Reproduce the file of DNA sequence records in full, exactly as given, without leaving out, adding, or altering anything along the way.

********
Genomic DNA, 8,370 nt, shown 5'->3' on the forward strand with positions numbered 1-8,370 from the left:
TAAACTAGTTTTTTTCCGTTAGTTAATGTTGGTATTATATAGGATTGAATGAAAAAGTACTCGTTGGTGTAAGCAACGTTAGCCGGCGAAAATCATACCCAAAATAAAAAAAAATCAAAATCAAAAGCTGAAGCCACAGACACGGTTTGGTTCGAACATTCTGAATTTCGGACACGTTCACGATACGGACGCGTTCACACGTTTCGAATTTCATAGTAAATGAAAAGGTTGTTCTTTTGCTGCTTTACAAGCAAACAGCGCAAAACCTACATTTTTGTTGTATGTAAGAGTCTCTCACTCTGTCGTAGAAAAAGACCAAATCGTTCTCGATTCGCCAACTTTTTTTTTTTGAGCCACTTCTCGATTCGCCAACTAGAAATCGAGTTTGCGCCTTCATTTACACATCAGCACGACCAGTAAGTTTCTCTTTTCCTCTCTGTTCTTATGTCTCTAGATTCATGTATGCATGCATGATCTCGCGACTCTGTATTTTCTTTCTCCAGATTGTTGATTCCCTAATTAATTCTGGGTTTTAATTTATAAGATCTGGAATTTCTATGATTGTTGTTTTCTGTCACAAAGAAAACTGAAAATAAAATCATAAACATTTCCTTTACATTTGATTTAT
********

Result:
Genomic DNA, 8,370 nt, shown 5'->3' on the forward strand with positions numbered 1-8,370 from the left:
TAAACTAGTTTTTTTCCGTTAGTTAATGTTGGTATTATATAGGATTGAATGAAAAAGTACTCGTTGGTGTAAGCAACGTTAGCCGGCGAAAATCATACCCAAAATAAAAAAAAATCAAAATCAAAAGCTGAAGCCACAGACACGGTTTGGTTCGAACATTCTGAATTTCGGACACGTTCACGATACGGACGCGTTCACACGTTTCGAATTTCATAGTAAATGAAAAGGTTGTTCTTTTGCTGCTTTACAAGCAAACAGCGCAAAACCTACATTTTTGTTGTATGTAAGAGTCTCTCACTCTGTCGTAGAAAAAGACCAAATCGTTCTCGATTCGCCAACTTTTTTTTTTTGAGCCACTTCTCGATTCGCCAACTAGAAATCGAGTTTGCGCCTTCATTTACACATCAGCACGACCAGTAAGTTTCTCTTTTCCTCTCTGTTCTTATGTCTCTAGATTCATGTATGCATGCATGATCTCGCGACTCTGTATTTTCTTTCTCCAGATTGTTGATTCCCTAATTAATTCTGGGTTTTAATTTATAAGATCTGGAATTTCTATGATTGTTGTTTTCTGTCACAAAGAAAACTGAAAATAAAATCATAAACATTTCCTTTACATTTGATTTAT